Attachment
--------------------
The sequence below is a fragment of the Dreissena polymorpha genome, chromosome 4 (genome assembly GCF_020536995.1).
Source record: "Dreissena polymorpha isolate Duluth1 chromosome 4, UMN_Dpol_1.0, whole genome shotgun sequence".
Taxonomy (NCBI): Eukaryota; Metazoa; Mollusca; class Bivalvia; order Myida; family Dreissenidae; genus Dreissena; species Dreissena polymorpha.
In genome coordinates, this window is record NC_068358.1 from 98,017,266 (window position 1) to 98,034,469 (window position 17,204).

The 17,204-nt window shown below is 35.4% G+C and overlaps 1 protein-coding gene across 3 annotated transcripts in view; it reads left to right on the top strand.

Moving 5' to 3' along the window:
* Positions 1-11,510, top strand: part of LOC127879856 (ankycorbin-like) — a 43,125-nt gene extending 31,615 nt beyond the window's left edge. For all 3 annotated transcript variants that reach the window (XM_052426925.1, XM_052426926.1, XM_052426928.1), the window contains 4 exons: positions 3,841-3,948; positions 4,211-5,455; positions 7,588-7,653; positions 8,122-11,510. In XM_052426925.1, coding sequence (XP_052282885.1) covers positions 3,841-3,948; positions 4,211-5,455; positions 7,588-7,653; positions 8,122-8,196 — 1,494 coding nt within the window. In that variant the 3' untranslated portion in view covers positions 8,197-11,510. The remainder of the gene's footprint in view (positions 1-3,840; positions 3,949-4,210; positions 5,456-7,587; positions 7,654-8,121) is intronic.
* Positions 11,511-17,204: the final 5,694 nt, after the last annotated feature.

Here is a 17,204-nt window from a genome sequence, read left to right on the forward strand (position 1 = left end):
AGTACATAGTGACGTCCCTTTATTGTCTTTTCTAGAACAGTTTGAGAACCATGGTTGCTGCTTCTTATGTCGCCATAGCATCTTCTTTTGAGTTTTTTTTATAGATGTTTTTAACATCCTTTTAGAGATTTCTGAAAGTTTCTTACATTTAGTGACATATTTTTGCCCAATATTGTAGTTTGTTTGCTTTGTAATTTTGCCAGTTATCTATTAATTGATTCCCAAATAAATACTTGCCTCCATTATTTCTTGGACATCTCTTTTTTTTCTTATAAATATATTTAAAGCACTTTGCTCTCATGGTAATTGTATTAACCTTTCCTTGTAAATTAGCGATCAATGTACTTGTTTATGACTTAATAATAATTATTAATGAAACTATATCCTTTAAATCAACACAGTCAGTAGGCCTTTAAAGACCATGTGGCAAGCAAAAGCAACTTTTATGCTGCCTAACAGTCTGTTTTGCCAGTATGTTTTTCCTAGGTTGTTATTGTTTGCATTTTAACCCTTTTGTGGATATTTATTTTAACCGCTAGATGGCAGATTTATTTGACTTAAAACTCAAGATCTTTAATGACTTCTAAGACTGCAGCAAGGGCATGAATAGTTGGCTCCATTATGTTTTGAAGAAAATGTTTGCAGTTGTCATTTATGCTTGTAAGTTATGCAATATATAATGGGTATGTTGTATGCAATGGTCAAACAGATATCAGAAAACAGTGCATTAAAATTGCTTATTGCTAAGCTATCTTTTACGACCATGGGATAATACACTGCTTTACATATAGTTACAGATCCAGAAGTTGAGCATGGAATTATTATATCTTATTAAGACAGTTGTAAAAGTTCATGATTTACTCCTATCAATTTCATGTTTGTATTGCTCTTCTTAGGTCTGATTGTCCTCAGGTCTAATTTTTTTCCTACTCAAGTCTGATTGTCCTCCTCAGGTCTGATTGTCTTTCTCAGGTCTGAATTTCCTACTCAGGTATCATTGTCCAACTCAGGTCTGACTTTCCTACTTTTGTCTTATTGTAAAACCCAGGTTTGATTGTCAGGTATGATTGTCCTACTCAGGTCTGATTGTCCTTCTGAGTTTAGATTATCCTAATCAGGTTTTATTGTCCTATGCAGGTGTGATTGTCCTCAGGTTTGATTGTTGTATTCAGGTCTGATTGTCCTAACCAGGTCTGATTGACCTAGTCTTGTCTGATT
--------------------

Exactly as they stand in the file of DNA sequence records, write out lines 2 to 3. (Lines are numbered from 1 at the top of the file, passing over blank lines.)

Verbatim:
Source record: "Dreissena polymorpha isolate Duluth1 chromosome 4, UMN_Dpol_1.0, whole genome shotgun sequence".
Taxonomy (NCBI): Eukaryota; Metazoa; Mollusca; class Bivalvia; order Myida; family Dreissenidae; genus Dreissena; species Dreissena polymorpha.